by Admin on May 28th, 2010
filed under Wide-Eyed and Musing
I was once asked if I’d ever abstain from having sex with someone if I thought they were the right guy and worth waiting for. To which I replied: well how would I know he was the right guy if we didn’t have sex? SNAP.
I’m hardly the person to make a case for abstinence. I’ve never abstained from anything in my life. Probably says a lot about me actually…but let’s just leave that alone. Clearly being celibate just isn’t something I’ve ever done. I’d like to say I admire those who are, but I’m not entirely sure that I do. Sex is natural, fun, and it can be healthy. More than that though, knowing and exploring myself sexually is and has been a huge part of my development as a gay man, and it’s an important part of how I relate to the men in my life (and nooooo not ALL the men in my life, just the lucky ones :p).
I’m a very sexual person, just going to throw that out there if you couldn’t tell. Before I was having sex—particularly before I was having sex with men—I don’t think I understood myself very well. Sure everyone has a few awkward teenage years, but more than that having sex was such a liberating force in terms of body and self image, learning to be more honest with myself about what I want and what I need, and perhaps most importantly being able to communicate those things. I can’t imagine the kind of person I’d be if I’d ever made a decision to abstain from sex. Probably ignorant, clumsy and lacking in knowledge of myself and others. For as I jokingly replied to my friend’s question, it’s impossible for me to really get to know someone that I want to be intimate with unless…I really get to know them intimately. Weird right?
So that’s why celibacy is never something I’d consider, at least not any time soon. I’m in my early 20s, and still figuring out what I’m all about. Being sexually active is a big part of that. There’s a reason why Maslow put it at the bottom of his pyramid, right between food and sleep. Think about it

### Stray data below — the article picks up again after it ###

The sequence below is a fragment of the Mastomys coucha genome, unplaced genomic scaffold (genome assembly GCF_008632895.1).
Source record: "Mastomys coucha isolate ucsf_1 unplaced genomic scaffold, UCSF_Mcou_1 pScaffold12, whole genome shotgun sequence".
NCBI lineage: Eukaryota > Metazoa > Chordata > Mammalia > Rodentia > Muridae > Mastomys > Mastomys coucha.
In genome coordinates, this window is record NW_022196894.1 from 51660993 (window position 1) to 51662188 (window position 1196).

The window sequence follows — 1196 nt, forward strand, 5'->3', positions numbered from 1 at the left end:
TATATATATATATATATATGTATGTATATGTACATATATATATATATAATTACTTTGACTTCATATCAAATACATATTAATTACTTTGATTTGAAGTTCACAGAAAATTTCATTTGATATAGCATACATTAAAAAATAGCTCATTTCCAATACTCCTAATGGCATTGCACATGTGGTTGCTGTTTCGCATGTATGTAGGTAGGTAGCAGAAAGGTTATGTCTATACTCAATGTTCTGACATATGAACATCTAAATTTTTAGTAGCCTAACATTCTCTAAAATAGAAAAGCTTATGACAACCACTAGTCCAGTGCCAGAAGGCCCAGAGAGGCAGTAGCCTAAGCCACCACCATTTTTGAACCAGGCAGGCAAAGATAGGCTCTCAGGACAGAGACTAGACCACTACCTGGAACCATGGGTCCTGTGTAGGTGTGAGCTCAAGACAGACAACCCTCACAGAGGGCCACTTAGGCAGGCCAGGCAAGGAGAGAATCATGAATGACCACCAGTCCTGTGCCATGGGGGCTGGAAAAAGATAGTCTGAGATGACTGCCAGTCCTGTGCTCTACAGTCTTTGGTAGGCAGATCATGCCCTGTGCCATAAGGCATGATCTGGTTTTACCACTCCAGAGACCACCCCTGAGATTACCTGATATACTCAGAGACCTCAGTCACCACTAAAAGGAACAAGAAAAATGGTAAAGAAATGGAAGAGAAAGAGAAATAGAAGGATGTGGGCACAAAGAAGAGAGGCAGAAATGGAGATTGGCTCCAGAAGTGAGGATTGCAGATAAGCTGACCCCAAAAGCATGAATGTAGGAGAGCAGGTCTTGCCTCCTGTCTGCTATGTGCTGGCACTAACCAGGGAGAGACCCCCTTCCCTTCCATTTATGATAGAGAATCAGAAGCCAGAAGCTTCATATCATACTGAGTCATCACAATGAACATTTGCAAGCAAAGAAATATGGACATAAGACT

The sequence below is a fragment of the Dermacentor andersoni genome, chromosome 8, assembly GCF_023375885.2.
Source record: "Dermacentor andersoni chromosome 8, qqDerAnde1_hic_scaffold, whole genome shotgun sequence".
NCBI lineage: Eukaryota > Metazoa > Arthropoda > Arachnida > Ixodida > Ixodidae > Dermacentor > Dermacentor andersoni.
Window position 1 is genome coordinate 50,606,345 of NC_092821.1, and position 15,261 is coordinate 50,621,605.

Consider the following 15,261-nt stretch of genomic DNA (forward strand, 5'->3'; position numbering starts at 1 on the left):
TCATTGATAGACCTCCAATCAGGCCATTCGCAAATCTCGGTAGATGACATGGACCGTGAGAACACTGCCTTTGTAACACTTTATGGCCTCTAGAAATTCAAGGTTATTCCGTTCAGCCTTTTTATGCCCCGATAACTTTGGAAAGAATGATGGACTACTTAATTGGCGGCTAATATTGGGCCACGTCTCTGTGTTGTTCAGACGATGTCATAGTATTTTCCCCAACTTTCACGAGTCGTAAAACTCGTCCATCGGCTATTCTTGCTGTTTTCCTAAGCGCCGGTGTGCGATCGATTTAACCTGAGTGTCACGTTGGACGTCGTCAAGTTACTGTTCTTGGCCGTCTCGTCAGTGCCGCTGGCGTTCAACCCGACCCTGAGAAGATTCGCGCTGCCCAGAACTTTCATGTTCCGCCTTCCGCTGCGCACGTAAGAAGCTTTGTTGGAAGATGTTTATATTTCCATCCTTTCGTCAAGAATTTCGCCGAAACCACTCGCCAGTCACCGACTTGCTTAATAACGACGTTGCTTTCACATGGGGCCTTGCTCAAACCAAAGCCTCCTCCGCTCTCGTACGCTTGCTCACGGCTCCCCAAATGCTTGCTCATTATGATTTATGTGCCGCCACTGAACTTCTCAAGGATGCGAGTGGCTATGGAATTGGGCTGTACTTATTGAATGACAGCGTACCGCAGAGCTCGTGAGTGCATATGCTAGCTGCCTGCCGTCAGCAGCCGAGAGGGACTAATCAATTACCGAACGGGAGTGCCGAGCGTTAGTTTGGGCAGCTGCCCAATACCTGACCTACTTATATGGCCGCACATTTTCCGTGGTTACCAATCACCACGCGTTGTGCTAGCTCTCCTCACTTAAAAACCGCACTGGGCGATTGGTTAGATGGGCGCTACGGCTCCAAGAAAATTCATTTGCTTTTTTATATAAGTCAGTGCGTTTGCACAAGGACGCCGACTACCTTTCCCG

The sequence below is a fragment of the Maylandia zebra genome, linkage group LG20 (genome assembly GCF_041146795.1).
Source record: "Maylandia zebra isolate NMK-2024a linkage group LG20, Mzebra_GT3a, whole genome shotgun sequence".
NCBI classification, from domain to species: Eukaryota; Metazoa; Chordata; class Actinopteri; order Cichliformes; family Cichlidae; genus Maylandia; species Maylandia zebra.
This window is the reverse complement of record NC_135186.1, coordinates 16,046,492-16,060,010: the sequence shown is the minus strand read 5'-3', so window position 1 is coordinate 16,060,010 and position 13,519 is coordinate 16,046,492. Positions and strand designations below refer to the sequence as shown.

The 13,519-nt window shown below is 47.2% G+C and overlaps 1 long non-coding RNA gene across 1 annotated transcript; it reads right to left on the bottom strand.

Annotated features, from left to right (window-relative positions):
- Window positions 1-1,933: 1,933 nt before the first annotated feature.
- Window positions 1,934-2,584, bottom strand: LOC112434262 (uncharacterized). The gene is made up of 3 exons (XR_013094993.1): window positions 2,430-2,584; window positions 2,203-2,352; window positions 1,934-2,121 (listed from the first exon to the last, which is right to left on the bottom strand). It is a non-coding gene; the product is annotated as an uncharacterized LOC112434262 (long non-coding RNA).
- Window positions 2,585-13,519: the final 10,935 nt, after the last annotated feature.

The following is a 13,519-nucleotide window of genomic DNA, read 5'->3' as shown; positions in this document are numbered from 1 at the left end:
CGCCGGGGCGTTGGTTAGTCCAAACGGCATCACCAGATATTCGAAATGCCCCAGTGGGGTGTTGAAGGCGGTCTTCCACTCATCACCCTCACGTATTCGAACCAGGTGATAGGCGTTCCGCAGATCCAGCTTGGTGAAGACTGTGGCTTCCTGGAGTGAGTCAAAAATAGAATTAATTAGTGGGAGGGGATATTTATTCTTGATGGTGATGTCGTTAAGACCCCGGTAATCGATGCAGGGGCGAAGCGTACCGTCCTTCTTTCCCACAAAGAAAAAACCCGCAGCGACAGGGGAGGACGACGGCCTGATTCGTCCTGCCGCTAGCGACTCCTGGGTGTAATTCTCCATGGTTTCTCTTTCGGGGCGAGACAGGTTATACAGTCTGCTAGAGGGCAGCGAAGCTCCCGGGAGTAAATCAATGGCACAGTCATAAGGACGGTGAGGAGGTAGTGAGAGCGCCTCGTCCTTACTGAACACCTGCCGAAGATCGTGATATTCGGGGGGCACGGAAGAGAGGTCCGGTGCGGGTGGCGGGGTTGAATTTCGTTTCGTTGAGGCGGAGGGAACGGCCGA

And to me, teaching abstinence is not only pointless in most cases, but potentially dangerous. It encourages ignorance. It encourages people to rush into marriage or, as the case may be, long term partnerships without being physically or emotionally ready. Not to mention it’s just plain hypocritical. Sex is everywhere. It’s in movies, it’s on TV, it’s in magazines and books, it’s in your neighbor’s backyard. Teach safe sex, sure, but don’t teach conformity to something from a moral high ground you’ve got no business standing on.
I will admit though that there are probably many reasons that someone might choose to be celibate at any point in their life. You can say what you like about strength of character, but you have to wonder what motivates a person to be celibate?
I’m going to leave religion out of this for now, and turn to my friend Casey, who was committed to being celibate for a little while for much the same reason I’m committed to being sexually active: he wanted to know himself better. After years of being involved with one guy after another, by not having sex Casey was getting the time and space to figure himself out. This makes sense for him, because Casey is what I like to call a serial monogamist: date to kill. Going from one relationship to another with little space in between, many of them superficial and short lived. For those who don’t have sex casually and tend to always get involved with their partners, having one partner after another after another might not leave much room for self -discovery. Celibacy, then, for those like Casey, becomes a way to make room for personal growth. Myself, I’d just suggest getting a therapist. Sure it costs more than, say, investing in a solid porn collection, but you’ll probably be less stressed out.
In the end I can only speak for myself and…well…just about everyone else I know, but when it comes to abstinence as a lifestyle choice, you can keep it. So I’ll leave you with this ancient proverb from the immortal elder goddess Madonna: express yourself, don’t repress yourself.